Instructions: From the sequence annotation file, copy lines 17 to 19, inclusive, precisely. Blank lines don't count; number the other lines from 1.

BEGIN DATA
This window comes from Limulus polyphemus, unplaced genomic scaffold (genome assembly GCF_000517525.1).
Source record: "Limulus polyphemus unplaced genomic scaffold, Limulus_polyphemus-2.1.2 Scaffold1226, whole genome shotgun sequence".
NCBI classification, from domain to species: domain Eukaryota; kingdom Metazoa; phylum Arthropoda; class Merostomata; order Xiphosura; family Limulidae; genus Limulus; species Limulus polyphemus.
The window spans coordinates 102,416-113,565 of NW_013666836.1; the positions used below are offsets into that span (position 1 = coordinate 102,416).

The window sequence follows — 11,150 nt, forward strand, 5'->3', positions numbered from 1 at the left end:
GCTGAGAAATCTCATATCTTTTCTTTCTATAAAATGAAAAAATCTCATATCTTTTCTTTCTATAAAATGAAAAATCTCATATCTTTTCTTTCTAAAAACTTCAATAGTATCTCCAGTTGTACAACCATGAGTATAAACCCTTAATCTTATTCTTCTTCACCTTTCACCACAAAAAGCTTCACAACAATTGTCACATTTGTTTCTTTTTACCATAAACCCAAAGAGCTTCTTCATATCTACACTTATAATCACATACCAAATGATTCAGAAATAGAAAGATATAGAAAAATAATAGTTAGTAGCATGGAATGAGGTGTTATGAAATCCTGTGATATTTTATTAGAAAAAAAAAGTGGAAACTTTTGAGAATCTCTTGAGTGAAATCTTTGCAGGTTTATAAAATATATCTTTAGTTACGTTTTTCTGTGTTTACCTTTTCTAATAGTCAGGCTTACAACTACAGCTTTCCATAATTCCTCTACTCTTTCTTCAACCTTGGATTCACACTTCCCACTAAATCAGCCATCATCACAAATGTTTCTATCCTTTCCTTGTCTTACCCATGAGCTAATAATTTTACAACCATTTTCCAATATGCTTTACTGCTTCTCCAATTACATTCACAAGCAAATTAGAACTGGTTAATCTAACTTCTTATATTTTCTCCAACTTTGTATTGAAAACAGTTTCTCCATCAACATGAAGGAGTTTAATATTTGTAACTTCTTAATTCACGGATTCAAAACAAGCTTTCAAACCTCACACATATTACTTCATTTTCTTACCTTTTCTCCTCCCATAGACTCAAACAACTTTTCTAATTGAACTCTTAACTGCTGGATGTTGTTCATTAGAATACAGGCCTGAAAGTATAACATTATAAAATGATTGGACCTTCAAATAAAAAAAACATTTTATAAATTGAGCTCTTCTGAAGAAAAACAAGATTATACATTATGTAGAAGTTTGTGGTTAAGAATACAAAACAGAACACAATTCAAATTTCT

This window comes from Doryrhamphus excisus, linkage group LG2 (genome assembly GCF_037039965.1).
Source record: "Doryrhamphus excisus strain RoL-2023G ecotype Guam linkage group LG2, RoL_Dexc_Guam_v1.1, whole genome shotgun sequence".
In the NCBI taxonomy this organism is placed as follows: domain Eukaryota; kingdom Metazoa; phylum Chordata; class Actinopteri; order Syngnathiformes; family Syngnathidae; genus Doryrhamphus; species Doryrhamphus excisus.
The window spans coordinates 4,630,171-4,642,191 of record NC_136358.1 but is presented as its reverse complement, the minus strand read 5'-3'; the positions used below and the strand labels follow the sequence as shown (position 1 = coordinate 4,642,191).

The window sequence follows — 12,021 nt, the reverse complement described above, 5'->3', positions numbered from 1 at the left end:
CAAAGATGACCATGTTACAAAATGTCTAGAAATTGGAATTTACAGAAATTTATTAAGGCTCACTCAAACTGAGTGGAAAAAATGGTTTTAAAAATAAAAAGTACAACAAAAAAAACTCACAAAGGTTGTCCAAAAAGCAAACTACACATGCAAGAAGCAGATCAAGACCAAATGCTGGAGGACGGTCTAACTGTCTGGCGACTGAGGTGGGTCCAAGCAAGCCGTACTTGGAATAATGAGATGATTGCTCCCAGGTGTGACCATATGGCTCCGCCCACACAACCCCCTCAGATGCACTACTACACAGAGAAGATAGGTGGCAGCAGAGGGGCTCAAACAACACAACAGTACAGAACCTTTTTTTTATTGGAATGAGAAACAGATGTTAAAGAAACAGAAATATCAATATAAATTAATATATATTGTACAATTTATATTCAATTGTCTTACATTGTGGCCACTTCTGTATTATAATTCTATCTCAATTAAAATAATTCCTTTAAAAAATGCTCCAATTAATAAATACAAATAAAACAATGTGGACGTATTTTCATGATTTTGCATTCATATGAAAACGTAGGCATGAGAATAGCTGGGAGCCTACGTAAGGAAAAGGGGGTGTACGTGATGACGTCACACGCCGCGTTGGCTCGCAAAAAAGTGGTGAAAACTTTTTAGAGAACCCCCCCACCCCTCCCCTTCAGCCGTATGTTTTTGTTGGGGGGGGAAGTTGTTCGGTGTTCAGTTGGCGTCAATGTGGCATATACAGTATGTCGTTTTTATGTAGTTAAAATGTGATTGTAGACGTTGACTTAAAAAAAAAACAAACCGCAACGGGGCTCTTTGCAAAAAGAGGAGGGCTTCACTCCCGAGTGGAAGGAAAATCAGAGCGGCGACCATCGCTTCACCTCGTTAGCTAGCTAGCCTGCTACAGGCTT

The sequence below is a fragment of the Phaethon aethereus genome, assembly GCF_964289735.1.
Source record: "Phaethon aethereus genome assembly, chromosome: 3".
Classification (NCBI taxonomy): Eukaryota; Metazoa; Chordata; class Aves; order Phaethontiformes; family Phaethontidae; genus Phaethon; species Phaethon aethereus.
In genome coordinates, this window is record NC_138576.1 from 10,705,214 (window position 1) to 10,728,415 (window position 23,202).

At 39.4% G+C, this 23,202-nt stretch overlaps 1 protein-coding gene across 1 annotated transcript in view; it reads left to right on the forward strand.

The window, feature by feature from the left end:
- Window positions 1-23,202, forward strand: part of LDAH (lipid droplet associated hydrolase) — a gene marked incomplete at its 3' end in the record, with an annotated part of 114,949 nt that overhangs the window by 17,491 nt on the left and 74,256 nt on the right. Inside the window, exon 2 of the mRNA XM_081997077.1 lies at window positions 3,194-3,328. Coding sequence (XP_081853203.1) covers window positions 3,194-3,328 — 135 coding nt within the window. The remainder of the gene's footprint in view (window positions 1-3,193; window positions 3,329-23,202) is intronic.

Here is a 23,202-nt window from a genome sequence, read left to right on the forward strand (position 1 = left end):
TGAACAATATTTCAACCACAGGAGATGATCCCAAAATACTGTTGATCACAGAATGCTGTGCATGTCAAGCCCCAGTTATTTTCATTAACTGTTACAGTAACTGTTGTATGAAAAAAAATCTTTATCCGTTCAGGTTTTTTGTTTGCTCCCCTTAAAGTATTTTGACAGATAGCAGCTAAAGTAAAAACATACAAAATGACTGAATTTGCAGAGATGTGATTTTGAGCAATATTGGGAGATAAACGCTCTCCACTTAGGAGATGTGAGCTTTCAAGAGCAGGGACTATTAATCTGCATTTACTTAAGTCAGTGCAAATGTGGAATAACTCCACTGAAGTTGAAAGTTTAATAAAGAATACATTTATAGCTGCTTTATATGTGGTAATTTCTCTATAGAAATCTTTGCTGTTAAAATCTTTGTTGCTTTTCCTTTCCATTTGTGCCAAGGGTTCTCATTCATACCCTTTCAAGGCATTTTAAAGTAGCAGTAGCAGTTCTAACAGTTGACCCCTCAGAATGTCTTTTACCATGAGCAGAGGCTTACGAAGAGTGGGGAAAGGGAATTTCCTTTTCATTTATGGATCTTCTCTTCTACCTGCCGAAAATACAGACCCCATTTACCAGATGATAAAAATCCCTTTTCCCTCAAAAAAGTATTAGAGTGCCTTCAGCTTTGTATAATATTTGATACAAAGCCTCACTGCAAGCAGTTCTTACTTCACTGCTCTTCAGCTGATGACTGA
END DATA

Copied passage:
At 39.4% G+C, this 23,202-nt stretch overlaps 1 protein-coding gene across 1 annotated transcript in view; it reads left to right on the forward strand.

The window, feature by feature from the left end:
- Window positions 1-23,202, forward strand: part of LDAH (lipid droplet associated hydrolase) — a gene marked incomplete at its 3' end in the record, with an annotated part of 114,949 nt that overhangs the window by 17,491 nt on the left and 74,256 nt on the right. Inside the window, exon 2 of the mRNA XM_081997077.1 lies at window positions 3,194-3,328. Coding sequence (XP_081853203.1) covers window positions 3,194-3,328 — 135 coding nt within the window. The remainder of the gene's footprint in view (window positions 1-3,193; window positions 3,329-23,202) is intronic.